Near to the Gorges of Dobrogea is the town of M. Kogălniceanu , where we decided to stay overnight. The city is mostly known for its airport, but there we also met a great deal of friendly people who made our visit out there all the more worthwhile. We grabbed some food at La Timona Pub & Grill which was delicious. They serve a huge variety of dishes including traditional steaks and pasta, as well as salads (with real salmon!) and lots of other yum stuff. We stayed at a former communist hotel which these days goes by the name of Adilaur, and which before ’98 used to host national airline TAROM employees, as the bodyguard at the entrance proudly informed. The place was truly creepy and it constantly seemed like it would collapse any second. Part of it already had. In a different kind of way than the Gorges, this place too acted like a kind of twisted portal, sucking us into a frozen notion of very distant previous times, that all lay conserved in the furniture, endless corridors, creased up doors and funny smelling interiors. I’m sure it would have been great fun to play hide and seek in there, but there was never time for games, no-no.
And that because there had to be time made for the beach! Now I’ve been meaning to get to Corbu for a very long time, but something somehow always seemed to turn up and stop me from it. This time I actually made it and all thanks to my awesome travel buds. Having lost our way with the GPS again and dragging a very obedient Seat Ibiza across extreme off road tracks more than was probably necessary (Google Maps, where were you?!), we made it fast out there. Geopolitical correctness would make Corbu a natural reservation where camping is theoretically forbidden. I will refer to it as a wild beach, although one that is not as wild as the nearby sister Vadu. It’s quiet and private, but there isn’t much shade around so I’m not sure about going in the summer. There aren’t many shops in the village, the whole area is quite small. Except for us there were maybe 10 other humans around when we arrived, including the mustached Jean-Pierre looking fellow who owns the fish bar there. He also rents tiny little 2 person huts to tourists for 60 lei (almost 4 euros) / night (yes, in total). We didn’t stay with him, but instead found a lady further up the street who gave us traditional breakfast for Orthodox Easter the next morning, on the house. We got painted eggs, drob and tons of onion.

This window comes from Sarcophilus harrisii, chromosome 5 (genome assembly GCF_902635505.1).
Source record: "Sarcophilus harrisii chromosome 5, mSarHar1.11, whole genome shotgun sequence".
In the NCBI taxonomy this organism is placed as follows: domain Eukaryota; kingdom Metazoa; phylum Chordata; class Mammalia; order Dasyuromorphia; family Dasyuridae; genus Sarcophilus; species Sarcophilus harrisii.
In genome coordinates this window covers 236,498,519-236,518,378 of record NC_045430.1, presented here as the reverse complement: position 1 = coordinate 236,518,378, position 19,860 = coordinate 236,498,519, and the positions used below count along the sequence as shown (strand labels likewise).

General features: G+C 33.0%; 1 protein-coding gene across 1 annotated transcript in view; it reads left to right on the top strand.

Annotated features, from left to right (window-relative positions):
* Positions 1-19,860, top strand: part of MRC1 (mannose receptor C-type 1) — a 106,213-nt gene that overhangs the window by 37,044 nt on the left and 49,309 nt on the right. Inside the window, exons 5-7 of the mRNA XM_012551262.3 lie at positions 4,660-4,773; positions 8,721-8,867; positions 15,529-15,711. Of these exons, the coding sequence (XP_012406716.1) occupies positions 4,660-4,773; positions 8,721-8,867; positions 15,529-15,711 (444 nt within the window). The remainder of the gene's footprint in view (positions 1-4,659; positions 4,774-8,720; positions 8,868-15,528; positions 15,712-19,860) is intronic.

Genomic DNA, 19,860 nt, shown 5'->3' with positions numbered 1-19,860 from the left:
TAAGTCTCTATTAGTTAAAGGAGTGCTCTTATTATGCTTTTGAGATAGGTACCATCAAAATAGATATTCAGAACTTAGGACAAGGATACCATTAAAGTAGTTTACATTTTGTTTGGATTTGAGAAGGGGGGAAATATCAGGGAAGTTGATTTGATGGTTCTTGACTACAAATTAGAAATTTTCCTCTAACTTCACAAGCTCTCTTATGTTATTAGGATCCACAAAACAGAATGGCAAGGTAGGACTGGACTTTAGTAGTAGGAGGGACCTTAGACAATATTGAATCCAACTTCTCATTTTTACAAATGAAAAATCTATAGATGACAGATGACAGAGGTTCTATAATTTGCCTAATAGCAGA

A week should be just about alright for visiting most of the important attractions in Dobrogea (Romania). The circuit me and my fellow explorers agreed on was quite minimalist, but it was beautiful and compact enough for the 3 days we had together. On top of what’s already been said there are many other ruins left over from Greek colonies around the region, as well as some more funky looking caves and monasteries waiting to be discovered. The road is a beauty to drive on but the quality is pretty poor so be well prepared to cry out next to your clunkers.
Four days later I’m still flashing my shiny tan around the dark and wet streets of Bucharest, thinking about how I wish I were those stones from the Gorges. I had a great time there and hope you will too if you decide to check it out. And I strongly recommend you do!